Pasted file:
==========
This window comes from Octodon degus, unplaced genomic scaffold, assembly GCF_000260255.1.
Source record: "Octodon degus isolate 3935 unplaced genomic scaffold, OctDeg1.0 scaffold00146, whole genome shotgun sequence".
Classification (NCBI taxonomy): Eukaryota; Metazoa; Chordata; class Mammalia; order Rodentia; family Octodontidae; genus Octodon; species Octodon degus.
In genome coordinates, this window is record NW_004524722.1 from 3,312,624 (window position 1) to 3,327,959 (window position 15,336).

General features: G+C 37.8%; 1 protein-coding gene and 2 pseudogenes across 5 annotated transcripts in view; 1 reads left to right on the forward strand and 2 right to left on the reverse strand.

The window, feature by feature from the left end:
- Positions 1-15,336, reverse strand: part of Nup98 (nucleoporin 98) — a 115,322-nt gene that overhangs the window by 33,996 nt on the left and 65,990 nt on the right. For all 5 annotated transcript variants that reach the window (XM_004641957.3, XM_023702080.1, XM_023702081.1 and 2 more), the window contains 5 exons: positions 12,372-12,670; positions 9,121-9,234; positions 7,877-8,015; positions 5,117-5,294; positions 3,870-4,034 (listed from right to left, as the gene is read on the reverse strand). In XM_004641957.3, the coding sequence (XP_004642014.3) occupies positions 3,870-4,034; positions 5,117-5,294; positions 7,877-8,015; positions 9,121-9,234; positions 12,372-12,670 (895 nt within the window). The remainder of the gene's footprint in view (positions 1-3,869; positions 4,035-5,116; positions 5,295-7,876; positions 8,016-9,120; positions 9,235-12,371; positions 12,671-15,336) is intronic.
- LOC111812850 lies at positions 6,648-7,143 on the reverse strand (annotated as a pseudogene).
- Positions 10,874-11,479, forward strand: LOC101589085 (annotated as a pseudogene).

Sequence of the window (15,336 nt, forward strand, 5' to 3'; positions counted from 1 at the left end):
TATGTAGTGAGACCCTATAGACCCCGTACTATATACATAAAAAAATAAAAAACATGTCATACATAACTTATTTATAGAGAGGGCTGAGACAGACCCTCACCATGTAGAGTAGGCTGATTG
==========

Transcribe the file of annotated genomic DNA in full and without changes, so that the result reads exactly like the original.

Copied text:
This window comes from Octodon degus, unplaced genomic scaffold, assembly GCF_000260255.1.
Source record: "Octodon degus isolate 3935 unplaced genomic scaffold, OctDeg1.0 scaffold00146, whole genome shotgun sequence".
Classification (NCBI taxonomy): Eukaryota; Metazoa; Chordata; class Mammalia; order Rodentia; family Octodontidae; genus Octodon; species Octodon degus.
In genome coordinates, this window is record NW_004524722.1 from 3,312,624 (window position 1) to 3,327,959 (window position 15,336).

General features: G+C 37.8%; 1 protein-coding gene and 2 pseudogenes across 5 annotated transcripts in view; 1 reads left to right on the forward strand and 2 right to left on the reverse strand.

The window, feature by feature from the left end:
- Positions 1-15,336, reverse strand: part of Nup98 (nucleoporin 98) — a 115,322-nt gene that overhangs the window by 33,996 nt on the left and 65,990 nt on the right. For all 5 annotated transcript variants that reach the window (XM_004641957.3, XM_023702080.1, XM_023702081.1 and 2 more), the window contains 5 exons: positions 12,372-12,670; positions 9,121-9,234; positions 7,877-8,015; positions 5,117-5,294; positions 3,870-4,034 (listed from right to left, as the gene is read on the reverse strand). In XM_004641957.3, the coding sequence (XP_004642014.3) occupies positions 3,870-4,034; positions 5,117-5,294; positions 7,877-8,015; positions 9,121-9,234; positions 12,372-12,670 (895 nt within the window). The remainder of the gene's footprint in view (positions 1-3,869; positions 4,035-5,116; positions 5,295-7,876; positions 8,016-9,120; positions 9,235-12,371; positions 12,671-15,336) is intronic.
- LOC111812850 lies at positions 6,648-7,143 on the reverse strand (annotated as a pseudogene).
- Positions 10,874-11,479, forward strand: LOC101589085 (annotated as a pseudogene).

Sequence of the window (15,336 nt, forward strand, 5' to 3'; positions counted from 1 at the left end):
TATGTAGTGAGACCCTATAGACCCCGTACTATATACATAAAAAAATAAAAAACATGTCATACATAACTTATTTATAGAGAGGGCTGAGACAGACCCTCACCATGTAGAGTAGGCTGATTG